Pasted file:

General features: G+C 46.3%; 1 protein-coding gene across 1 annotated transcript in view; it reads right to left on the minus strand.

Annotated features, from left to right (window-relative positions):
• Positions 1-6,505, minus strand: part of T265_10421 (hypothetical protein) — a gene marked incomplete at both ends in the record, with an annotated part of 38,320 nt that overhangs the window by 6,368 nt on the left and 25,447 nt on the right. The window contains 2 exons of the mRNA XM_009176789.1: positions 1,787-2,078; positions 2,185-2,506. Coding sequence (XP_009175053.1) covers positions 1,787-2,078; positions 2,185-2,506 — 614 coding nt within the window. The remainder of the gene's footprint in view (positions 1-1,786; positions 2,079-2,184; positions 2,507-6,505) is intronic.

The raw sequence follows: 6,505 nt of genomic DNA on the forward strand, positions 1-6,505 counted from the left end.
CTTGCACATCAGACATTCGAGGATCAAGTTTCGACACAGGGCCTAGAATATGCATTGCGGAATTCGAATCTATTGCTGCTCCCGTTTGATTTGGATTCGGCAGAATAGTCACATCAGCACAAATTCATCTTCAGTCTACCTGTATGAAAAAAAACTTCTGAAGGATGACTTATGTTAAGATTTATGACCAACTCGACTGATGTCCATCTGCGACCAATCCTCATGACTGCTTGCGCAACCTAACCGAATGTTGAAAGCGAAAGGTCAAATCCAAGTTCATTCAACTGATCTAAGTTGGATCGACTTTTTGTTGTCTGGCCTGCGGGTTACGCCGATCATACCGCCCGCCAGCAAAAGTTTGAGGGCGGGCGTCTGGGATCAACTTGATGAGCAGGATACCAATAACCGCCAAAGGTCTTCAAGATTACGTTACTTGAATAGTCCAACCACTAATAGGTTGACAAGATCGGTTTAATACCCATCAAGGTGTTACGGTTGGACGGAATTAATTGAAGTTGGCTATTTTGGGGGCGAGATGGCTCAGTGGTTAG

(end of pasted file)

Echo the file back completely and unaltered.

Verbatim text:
General features: G+C 46.3%; 1 protein-coding gene across 1 annotated transcript in view; it reads right to left on the minus strand.

Annotated features, from left to right (window-relative positions):
• Positions 1-6,505, minus strand: part of T265_10421 (hypothetical protein) — a gene marked incomplete at both ends in the record, with an annotated part of 38,320 nt that overhangs the window by 6,368 nt on the left and 25,447 nt on the right. The window contains 2 exons of the mRNA XM_009176789.1: positions 1,787-2,078; positions 2,185-2,506. Coding sequence (XP_009175053.1) covers positions 1,787-2,078; positions 2,185-2,506 — 614 coding nt within the window. The remainder of the gene's footprint in view (positions 1-1,786; positions 2,079-2,184; positions 2,507-6,505) is intronic.

The raw sequence follows: 6,505 nt of genomic DNA on the forward strand, positions 1-6,505 counted from the left end.
CTTGCACATCAGACATTCGAGGATCAAGTTTCGACACAGGGCCTAGAATATGCATTGCGGAATTCGAATCTATTGCTGCTCCCGTTTGATTTGGATTCGGCAGAATAGTCACATCAGCACAAATTCATCTTCAGTCTACCTGTATGAAAAAAAACTTCTGAAGGATGACTTATGTTAAGATTTATGACCAACTCGACTGATGTCCATCTGCGACCAATCCTCATGACTGCTTGCGCAACCTAACCGAATGTTGAAAGCGAAAGGTCAAATCCAAGTTCATTCAACTGATCTAAGTTGGATCGACTTTTTGTTGTCTGGCCTGCGGGTTACGCCGATCATACCGCCCGCCAGCAAAAGTTTGAGGGCGGGCGTCTGGGATCAACTTGATGAGCAGGATACCAATAACCGCCAAAGGTCTTCAAGATTACGTTACTTGAATAGTCCAACCACTAATAGGTTGACAAGATCGGTTTAATACCCATCAAGGTGTTACGGTTGGACGGAATTAATTGAAGTTGGCTATTTTGGGGGCGAGATGGCTCAGTGGTTAG